To the Student

🟦  Welcome!

If you're on this page, you probably aspire to be an engineer one day! That's awesome! I'm thrilled to be a small part of your journey.

The fundamentals of Statics are based in mathematics. For this reason, this course can be taught in a very theoretical and abstract manner. Some professors prefer to teach it this way.

I am a visual/spatial thinker and prefer to teach this course with practical examples. This is why I have given my materials the title of Seeing Structures

My 2D and 3D visualizations have been designed to help you bridge the abstraction of engineering theory with the practicality and purpose of real-world engineering practice. They also help scaffold spatial analysis skills and provide an example that you can emulate in order to develop your own ability to communicate graphically.

Please rest assured that despite my tendency to explain complex ideas with pictures, this is not a "watered-down" Statics course. It has simply been designed in a way that is intuitive, fast to learn, and student-centered. At least, that has been my intent. 

Note that work on this site began in Summer 2023 and is currently in progress. Please be patient, it will take me a few years of revision to polish these materials so that they are the best they can possibly be!

🟦  What is Statics?

To put it simply, Statics is the study of rigid bodies or assemblies of bodies (structures) that are stationary. They are not in motion; they are in static equilibrium.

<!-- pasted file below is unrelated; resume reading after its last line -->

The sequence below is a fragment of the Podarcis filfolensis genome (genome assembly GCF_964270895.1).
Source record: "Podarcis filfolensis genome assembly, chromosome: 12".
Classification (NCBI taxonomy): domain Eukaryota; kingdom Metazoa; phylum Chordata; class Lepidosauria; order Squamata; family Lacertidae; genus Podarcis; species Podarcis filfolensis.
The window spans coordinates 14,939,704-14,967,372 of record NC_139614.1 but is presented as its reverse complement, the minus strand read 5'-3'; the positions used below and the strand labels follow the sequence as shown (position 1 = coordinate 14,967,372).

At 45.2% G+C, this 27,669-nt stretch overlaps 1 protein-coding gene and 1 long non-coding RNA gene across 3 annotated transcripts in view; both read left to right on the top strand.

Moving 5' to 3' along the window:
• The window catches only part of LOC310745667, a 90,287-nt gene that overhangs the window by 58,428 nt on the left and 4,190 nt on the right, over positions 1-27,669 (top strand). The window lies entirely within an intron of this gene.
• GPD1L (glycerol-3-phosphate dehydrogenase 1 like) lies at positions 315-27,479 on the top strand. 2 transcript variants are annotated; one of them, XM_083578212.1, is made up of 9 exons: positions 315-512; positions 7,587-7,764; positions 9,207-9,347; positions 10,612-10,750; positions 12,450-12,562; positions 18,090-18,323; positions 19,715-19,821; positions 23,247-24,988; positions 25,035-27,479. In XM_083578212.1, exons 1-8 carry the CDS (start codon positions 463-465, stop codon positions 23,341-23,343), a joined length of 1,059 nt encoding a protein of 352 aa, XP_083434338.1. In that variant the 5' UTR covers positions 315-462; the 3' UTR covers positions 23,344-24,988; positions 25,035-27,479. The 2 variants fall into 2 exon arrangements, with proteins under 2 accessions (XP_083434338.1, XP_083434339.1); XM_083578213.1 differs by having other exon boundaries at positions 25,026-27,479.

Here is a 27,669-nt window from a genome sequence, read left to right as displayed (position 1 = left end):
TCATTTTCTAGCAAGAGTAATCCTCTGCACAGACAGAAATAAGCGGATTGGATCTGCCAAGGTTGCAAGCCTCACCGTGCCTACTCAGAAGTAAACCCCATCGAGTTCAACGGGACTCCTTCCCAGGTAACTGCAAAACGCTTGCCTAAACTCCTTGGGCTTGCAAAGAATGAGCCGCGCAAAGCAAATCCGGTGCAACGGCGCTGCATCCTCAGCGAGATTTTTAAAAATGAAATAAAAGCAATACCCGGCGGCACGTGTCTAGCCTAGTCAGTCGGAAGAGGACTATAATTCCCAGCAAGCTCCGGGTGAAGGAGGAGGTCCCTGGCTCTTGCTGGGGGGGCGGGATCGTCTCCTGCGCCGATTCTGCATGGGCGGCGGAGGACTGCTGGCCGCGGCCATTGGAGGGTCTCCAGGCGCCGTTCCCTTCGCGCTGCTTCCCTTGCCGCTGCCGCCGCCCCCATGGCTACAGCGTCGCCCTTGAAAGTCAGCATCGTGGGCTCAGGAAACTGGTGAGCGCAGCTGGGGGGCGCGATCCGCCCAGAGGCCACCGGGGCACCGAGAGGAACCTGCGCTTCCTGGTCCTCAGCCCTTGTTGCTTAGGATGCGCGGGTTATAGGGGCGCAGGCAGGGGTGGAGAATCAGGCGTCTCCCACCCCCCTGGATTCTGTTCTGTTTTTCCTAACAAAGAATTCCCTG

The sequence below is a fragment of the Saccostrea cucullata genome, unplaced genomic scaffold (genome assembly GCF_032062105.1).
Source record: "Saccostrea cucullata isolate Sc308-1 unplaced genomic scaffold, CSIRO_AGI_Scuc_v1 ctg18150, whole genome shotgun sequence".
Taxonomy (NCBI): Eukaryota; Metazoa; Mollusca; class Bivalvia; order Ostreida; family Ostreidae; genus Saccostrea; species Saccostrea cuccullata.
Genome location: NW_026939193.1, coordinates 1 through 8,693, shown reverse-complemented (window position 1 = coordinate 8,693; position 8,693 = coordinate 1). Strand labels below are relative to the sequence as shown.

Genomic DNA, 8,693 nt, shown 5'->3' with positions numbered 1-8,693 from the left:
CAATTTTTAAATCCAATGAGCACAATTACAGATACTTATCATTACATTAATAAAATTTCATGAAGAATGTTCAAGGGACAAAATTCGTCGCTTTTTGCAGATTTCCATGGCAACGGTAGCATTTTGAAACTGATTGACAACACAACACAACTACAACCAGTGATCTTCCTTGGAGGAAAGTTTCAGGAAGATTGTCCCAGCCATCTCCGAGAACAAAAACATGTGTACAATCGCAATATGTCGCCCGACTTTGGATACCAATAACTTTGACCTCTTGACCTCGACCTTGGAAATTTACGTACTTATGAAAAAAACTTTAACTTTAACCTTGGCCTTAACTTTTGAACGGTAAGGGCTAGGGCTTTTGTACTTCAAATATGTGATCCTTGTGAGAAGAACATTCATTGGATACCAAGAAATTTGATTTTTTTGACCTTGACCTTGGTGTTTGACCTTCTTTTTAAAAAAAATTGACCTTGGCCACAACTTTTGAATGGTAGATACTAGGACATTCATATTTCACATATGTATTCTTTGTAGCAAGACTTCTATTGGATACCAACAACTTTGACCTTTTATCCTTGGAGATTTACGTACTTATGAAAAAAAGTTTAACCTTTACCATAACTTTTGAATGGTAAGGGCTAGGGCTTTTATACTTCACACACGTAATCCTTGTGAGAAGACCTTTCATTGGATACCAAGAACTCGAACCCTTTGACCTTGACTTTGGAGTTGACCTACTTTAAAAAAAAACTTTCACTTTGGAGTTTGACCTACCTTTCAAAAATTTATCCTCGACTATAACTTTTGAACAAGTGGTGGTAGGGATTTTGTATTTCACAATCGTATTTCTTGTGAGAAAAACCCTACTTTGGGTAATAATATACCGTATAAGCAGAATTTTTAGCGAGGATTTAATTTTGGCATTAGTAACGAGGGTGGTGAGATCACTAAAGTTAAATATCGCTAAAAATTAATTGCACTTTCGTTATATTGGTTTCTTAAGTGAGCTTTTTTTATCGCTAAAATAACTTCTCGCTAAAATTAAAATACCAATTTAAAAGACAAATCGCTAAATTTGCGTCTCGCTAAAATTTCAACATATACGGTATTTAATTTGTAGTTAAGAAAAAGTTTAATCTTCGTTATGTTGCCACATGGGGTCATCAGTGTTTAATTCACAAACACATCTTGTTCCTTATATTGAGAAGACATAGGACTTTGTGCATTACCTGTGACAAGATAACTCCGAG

Statics is the bridge between the theory you learned in Physics and the upper-level engineering courses shown in the diagram below.

🟦  A Preliminary Example

To begin our journey, let's pretend that someone has locked us in a room full of random objects and asked us to create something that was both sculptural and symmetric. 

No glue, tape, or other connectors were provided, so we built the sculpture by stacking objects on top of each other. Here is the design we came up with:

(You can ignore the note about constructing a free body diagram; we will do that later.)

Our structure is not in motion. It doesn't have a tendency to translate (move) up, nor down, nor east, south, north, or west. It also doesn't have a tendency to rotate or pivot. Intuitively, we observe that this structure is in static equilibrium.

All of a sudden, a large dog runs into the room! The dog runs forward, slams into one of the tables, and then runs away. Because of the impact force transferred from the dog to the table (which affects the books, which in turn affects the planks, which in turn jostles the beam), the bowling ball begins to roll and hits the floor. Obviously, the motion of the bowling ball is a dynamics problem: the bowling ball translates and rotates due to the force the dog applied into the system.

In Statics, we will only study systems in static equilibrium. You won't have to deal with any unruly dogs until you take Dynamics.

In Mechanics of Materials (sometimes called Solid Mechanics, Mechanics of Solids, or Mechanics of Deformable Bodies), you will study the internal workings of the bodies, as well as the way they change shape when loaded with force. For instance, the beam depicted above would slightly sag and curve under the weight of the bowling ball.